From Fred Gipson’s fictional Old Yeller to A&M mascot Reveille and Lyndon Johnson’s beleaguered beagles, dogs have always reigned as Texans’ pets of choice. The long line of distinguished dog lovers includes John Graves of Glen Rose, Texas’ writer emeritus, and acclaimed Beaumont photographer Keith Carter, who joined forces for
CHUCK NORRIS STANDS FOR JUSTICE, truth, and right in his portrayal of Walker in the series Walker, Texas Ranger. To many, he is an excellent example. Perhaps a hero. Mr. Norris is an acknowledged master in tae kwon do. However, he and Texas Monthly fail in firearms literacy and safety
Nature photography is just part of Laurence Parent’s nature. The 37-year-old Austin-area resident, who took the pictures that accompany this month’s article on Hueco Tanks State Historical Park (“Social Climbers”), has long been known for his landscape work, from wildflower close-ups to desert vistas. “My father was in the
Anyone who knows executive editor Paul Burka would have a hard time imagining him as a cowboy, so perhaps it seems farfetched that he was the one to write this month’s story about the plight of a small working ranch in Uvalde (“Home on the Range”). “I’m a native
Poisonous words for the girl who poisoned her daddy. Plus: Dredging up controversy over the Intracoastal Canal.
Andrew Eccles has photographed plenty of 24-karat celebrities for Texas Monthly, but his session with Lou Diamond Phillips was a truly golden experience. “In an industry that’s marked by jaded people,” Eccles says, “Lou was a breath of fresh air. He’s down to earth, talkative, enthusiastic—an incredibly sweet guy.”In his
Who hated our stories on why we hate lawyers? Lawyers, of course.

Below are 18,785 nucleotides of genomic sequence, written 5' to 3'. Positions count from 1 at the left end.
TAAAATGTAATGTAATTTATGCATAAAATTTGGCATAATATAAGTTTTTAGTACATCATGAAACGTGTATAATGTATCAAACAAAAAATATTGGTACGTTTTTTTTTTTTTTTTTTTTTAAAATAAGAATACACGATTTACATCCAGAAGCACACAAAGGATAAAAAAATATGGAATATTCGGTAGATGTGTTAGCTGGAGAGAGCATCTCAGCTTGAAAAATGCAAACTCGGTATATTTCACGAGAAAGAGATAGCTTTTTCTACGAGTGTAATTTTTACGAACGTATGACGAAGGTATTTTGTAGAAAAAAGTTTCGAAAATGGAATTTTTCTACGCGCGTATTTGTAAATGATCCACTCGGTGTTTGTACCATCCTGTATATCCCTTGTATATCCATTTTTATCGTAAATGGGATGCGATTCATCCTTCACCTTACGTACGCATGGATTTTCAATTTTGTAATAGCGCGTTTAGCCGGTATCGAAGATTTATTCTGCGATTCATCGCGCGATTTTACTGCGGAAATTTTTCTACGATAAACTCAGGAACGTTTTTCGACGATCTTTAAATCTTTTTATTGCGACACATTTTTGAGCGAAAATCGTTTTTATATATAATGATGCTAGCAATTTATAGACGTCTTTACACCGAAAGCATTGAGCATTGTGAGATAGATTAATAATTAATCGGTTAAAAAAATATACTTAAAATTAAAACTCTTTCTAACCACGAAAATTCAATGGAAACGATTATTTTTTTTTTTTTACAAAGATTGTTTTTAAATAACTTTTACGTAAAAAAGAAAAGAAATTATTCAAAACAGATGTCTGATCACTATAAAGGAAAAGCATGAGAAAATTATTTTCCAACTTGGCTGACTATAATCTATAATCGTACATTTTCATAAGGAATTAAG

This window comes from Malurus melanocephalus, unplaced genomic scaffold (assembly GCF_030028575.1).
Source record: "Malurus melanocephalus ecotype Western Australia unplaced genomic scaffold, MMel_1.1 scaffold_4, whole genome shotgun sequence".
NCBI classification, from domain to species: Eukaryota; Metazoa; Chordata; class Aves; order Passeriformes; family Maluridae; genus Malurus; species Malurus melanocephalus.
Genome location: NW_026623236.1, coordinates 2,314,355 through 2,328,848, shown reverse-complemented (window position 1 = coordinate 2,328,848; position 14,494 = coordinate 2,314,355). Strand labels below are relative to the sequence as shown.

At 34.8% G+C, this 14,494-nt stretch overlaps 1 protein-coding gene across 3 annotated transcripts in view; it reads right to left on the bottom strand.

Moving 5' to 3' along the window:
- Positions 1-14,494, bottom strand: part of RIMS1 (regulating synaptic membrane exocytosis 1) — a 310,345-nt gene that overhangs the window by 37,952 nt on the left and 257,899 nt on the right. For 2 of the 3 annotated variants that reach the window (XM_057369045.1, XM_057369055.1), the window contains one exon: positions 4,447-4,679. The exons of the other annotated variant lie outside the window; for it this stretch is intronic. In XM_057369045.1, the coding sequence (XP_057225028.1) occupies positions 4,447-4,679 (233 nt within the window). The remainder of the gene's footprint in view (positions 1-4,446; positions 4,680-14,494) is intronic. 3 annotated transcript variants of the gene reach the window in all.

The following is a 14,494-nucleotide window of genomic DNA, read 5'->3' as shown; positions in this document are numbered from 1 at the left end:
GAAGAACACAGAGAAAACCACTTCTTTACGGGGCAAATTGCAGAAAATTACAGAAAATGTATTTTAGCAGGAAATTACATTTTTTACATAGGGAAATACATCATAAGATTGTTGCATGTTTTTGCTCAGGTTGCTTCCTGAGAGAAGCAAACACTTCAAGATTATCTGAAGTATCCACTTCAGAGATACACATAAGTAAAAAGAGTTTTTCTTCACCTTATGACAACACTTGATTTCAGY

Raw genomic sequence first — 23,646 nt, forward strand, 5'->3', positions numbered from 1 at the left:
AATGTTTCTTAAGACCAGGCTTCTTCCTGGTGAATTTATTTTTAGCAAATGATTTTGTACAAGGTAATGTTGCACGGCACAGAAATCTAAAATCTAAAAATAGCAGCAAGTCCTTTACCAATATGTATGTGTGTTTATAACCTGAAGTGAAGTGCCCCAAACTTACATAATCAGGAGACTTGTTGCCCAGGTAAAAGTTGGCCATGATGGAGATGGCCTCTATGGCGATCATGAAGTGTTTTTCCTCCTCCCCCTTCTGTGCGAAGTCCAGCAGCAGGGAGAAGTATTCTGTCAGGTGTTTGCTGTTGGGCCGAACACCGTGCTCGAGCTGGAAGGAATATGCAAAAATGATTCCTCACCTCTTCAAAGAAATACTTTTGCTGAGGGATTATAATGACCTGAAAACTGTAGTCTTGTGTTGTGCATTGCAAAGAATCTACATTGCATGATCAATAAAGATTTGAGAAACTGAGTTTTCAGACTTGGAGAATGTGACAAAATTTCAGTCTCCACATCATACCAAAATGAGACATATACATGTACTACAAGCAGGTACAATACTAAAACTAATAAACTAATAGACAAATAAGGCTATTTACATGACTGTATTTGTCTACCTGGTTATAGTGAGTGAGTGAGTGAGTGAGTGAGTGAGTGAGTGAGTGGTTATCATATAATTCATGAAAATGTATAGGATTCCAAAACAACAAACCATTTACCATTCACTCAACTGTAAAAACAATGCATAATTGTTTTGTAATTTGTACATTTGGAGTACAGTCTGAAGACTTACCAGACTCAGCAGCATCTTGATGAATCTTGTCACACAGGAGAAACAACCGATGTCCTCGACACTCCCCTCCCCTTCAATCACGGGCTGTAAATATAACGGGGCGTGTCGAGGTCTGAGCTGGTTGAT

In the summer of 1992, when Jason Cohen was a relatively unknown journalist and Matthew McConaughey was an extremely unknown actor, the two met on the Austin set of Dazed and Confused. “He looked so weird,” recalls 28-year-old Cohen, who was writing about the movie for Details. “He had this
JUST AS HE WAS FINISHING up “Poisoning Daddy”, his tale of a Fort Worth teenager who killed her father, senior editor Skip Hollandsworth set out to interview the sibling models featured on this month’s Face page. As it happened, one of the sisters, Wende Parks, had been the
The Hill Country is in—but what’s in the Hill Country? Plus: Texas’ top drug lawyer in the court of public opinion.
We didn’t know it at the time, but there was something karmically appropriate about asking senior editor Mimi Swartz to write about riding around the state with Democratic U.S. Senate candidate Victor Morales in his dented white pickup truck (see “Truckin’,”). At first, it seemed to make sense because
YOU CAN GIVE ME A STANLEY MARSH 3 OVER A WHITTENBURG anytime [“Big Feud at Cadillac Ranch,” March 1996]. Reading and howling about this eccentric old coot’s escapades, I kept wondering, “How can I help this guy stave off those damn Whittenburgs?” I was waiting for a quote from George